It is interesting to watch Summertime now, as I am right in the middle of watching the Water Arc of One Piece, and the Straw-hat Pirates are currently in a city that is very much modeled after Venice. So I’ve got both the live-action view of the city, as well as an imagined animated version of it to enjoy.
Summertime is a 1955 film directed by the great David Lean, and stars Katharine Hepburn.
It centers on a woman from America named Jane Hudson (Katharine Hepburn) who travels to Venice after saving up for the trip. It is a place that she has only dreamed of traveling to, and upon arrival her sacrifice seems well worth it. The city is marvellous and antique. She even meets a couple of tourists from America who are travelling across Europe and have, for the time being, stopped in Venice.
Eventually, however, loneliness begins to settle in as she watches couples interact. It is around this time that she meets a friendly Italian shopkeeper named Renato (Rossano Brazzi). The two slowly begin to grow closer, until it is obvious that Renato is successfully bringing Jane out of her shell with his company. Of course there are twists and turns throughout, such as Renato having a wife and kids that he never told Jane about (even calling his son his ‘nephew’), but in the end what we’re left with is a pretty standard romantic drama where girl meets boy in a foreign land before she has to leave, thus making their romance a doomed one.
Lean is perhaps one of the most well-renowned directors of all time, especially when it comes to large-scaled epics. I’m still relatively new to his work, having only seen Lawrence of Arabia thus far (I have Bridge on the River Kwai taped, though, so chances are high I’ll be viewing that one soon enough), but it seems that his legacy is defined by sprawling epics with masterful cinematography and music. His work in 1955’s Summertime is comparatively far more intimate, but still manages to take advantage of the beauty of Venice.
The movie had some nice shots, and Hepburn did well with her role, but I still found it difficult to connect with the film. It felt fairly generic, which is a shame given the talent that was working on it. I can’t really call it a bad film, though it was certainly a bit disappointing. If you are going to have a film use a generic storyline that is more than fine, but at least gives it something to elevate it above the rest.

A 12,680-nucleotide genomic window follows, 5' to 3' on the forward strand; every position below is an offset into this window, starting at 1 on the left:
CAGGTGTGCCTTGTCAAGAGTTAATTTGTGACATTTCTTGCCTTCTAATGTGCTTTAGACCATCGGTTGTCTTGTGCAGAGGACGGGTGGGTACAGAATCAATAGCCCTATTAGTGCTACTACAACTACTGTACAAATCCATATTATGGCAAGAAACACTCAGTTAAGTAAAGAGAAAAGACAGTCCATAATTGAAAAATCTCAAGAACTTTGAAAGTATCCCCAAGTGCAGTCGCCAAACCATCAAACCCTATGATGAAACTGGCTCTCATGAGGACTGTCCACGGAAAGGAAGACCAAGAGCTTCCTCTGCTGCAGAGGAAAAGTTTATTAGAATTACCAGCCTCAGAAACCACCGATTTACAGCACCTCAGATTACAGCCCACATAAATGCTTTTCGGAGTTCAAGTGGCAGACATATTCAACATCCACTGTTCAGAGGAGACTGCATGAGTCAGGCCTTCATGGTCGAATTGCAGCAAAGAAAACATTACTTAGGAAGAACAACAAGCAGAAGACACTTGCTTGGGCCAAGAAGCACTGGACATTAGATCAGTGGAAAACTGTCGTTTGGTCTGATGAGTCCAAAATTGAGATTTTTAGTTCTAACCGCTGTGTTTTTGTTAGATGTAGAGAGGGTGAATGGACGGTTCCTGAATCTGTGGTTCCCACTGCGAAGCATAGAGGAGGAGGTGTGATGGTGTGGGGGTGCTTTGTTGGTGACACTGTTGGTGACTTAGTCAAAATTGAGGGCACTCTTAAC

Take, for instance, The Mission. Here’s a film that has its share of flaws in terms of story, but the direction, cinematography, music, art direction, and most of the acting make up for it in droves. It is a beautiful film that is very much the sum of its parts. So while I may give it between a 3.5 and a 4 out of 5 because it is not perfect, I still consider it to be one of the most beautiful films that I’ve ever seen.
Lean does fine work in Summertime, but was it enough to elevate the film to a considerable degree? Not necessarily.
The cinematography can be nice, but for the most part it is merely serviceable. Nothing about this film really stood out as being excellent except, perhaps, the art direction. Even then, it is not necessarily difficult to have nice-looking art direction when one’s setting is Venice. Everything in the film was merely serviceable, and in a film with a storyline as wrought-out as this one, that can only result in a finished product that feels underwhelming.
There were certainly some fun moments, especially when it involved the small child with whom Jane interacted with. Lean also made Venice look very enticing (but again… who couldn’t) and I am eager to visit Venice at some point in the future. Summertime also works fairly well as a character study of a woman who can feel the pain of being alone encroach upon her like a virus the more she observes the romantic land of Venice. In that regard, perhaps I’m being too harsh on the movie but it just felt like it was lacking something.
Overall, I did not find this film to be a bad one – just particularly bland.
Maybe I’ll give it another chance in the future, as I have done with many films in the past (and who knows, I might enjoy it more the second time around – I often do so with many films), but I feel no rush in doing so.
2.5 out of 5
Now if you’ll excuse me, I need to get a certain Lana del Rey song out of my head…